A new bee species of the subgenus Ceratina (Rhysoceratina) (Hymenoptera: Apidae) from northernmost South America
Nathalia A. Flórez-Gómez a, *, Terry Griswold b
a Instituto de Biología, Universidad Nacional Autónoma de México, Apartado postal 70-399, 04510 Ciudad de México, Mexico
b USDA-ARS Pollinating Insects Research Unit, Utah State University, Logan, Utah 84322-5310, USA
*Corresponding author: firstname.lastname@example.org (N. Flórez-Gómez)
Received: 17 May 2019; accepted: 21 February 2020
The subgenus Ceratina (Rhysoceratina) Michener has been known largely from southern South America, registered in Argentina, Paraguay, Uruguay and southern Brazil, with a single species, C. (Rhysoceratina) nitidifrons, from the Eastern Llanos of Colombia. Here we describe and illustrate females and males of a new species, Ceratina (Rhysoceratina) macondiana sp. nov. It is apparently endemic to the Caribbean Region of Colombia and Venezuela, extending the distribution range of Rhysoceratina to the extreme north of South America. Ceratina macondiana sp. nov. is easily separable from other Rhysoceratina species in both sexes by the color of the marginal cell, which is darker than the rest of the forewing and the dense white hairs on the lateral sides of the propodeum and posterior ridge of the scutellum.
Keywords: Bee; Small carpenter bee; Apoidea; Xylocopinae; Ceratinini
© 2020 Universidad Nacional Autónoma de México, Instituto de Biología. This is an open access article under the CC BY-NC-ND license
Nueva especie del subgénero Ceratina (Rhysoceratina) (Hymenoptera: Apidae) para el norte de Sudamérica
El subgénero Ceratina (Rhysoceratina) Michener ha sido reconocido principalmente para el sur de Sudamérica en Argentina, Paraguay, Uruguay y sur de Brasil y con una sola especie, C. (Rhysoceratina) nitidifrons, descrita para los Llanos Orientales en Colombia. En el presente trabajo se describen e ilustran hembra y macho de la especie nueva, Ceratina (Rhysoceratina) macondiana sp. nov. Hasta el momento, se registra únicamente para la región Caribe de Colombia y Venezuela, extendiendo el rango de distribución del subgénero al norte de Sudamérica. Ceratina macondiana sp. nov. se diferencia fácilmente de las otras especies del subgénero porque ambos sexos presentan la celda marginal más oscura que el resto del ala, además presentan pilosidad densa y blanquecina en las partes laterales del propodeo y en el margen posterior del escutelo.
Palabras clave: Abeja; Pequeñas abejas carpinteras; Apoidea; Xylocopinae; Ceratinini
© 2020 Universidad Nacional Autónoma de México, Instituto de Biología. Este es un artículo Open Access bajo la licencia CC BY-NC-ND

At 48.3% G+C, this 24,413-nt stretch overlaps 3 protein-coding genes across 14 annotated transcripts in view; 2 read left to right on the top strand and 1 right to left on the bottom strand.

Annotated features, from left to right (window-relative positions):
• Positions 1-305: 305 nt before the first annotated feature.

Small carpenter bees of the genus Ceratina Latreille comprise one of the most diverse and widespread genera of bees in the world. Five of the 21 subgenera currently recognized by Michener (2007) are native to the Americas: Zadontomerus Ashmead, diverse and widely distributed in temperate North America with some species in Central America and extending to northern South America; Calloceratina Cockerell and Crewella Cockerell, neotropical subgenera with distributions from southern Mexico to Argentina; Ceratinula Moure with few species in North America and most diverse in Central and South America, and Rhysoceratina Michener in South America from Colombia to Argentina, being more diverse in Argentina. Roig-Alsina (2013) added 1 South American subgenus, C. (Neoclavicera) Roig-Alsina that occurs from Peru to Argentina.
Revisionary work on Western Hemisphere Ceratina is limited. While nearctic species of Ceratina from the USA and Canada have been revised, there is no comprehensive revision of neotropical Ceratina (Daly, 1973). However, 2 neotropical subgenera, Neoclavicera (Roig-Alsina, 2013) and Rhysoceratina (Roig-Alsina, 2016) were recently revised. All but 1 of the 9 previously recognized Rhysoceratina species are found in the southern half of South America, mostly in Argentina and southern Brazil, with some species in Uruguay and Paraguay. The other species is a disjunct species in Colombia, C. (R.) nitidifrons Roig-Alsina, occurring in eastern Colombian Llanos in Villavicencio, Meta. Here we describe a new species of C. (Rhysoceratina) from the Caribbean region of Colombia and Venezuela, extending the distribution range of Rhysoceratina to the extreme north of South America.
The subgenus Rhysoceratina consists of small-sized bees (4.8-8.5 mm long), with weakly metallic integument and yellow marks in the paraocular area, clypeus, pronotal lobe and legs. Most of the species have extensive punctation. The subgenus is easily recognized in the female by a strong, transverse carina on T6 and by the wax plate restricted to S2. Males have a medial marginal projection on T7 (Roig-Alsina, 2016).
Materials and methods
Morphological terminology follows that proposed by Michener (2007). Abbreviations used in the descriptions are T, S, and OD for metasomal terga, metasomal sterna and ocellar diameter, respectively. Bee specimens were examined and measured using a Leica MZ12 dissection microscope with ocular micrometer. The illustrations were taken using a Keyence and a Leica Z16 APO to illustrate male genital capsules. The distribution map of South America was generated with QGIS 2.18.24, using the geographic data taken from labels of examined specimens and the localities referenced in Roig-Alsina (2016). Type specimens are deposited in the USDA-ARS Pollinating Insects Research Unit, Utah State University (BBSL).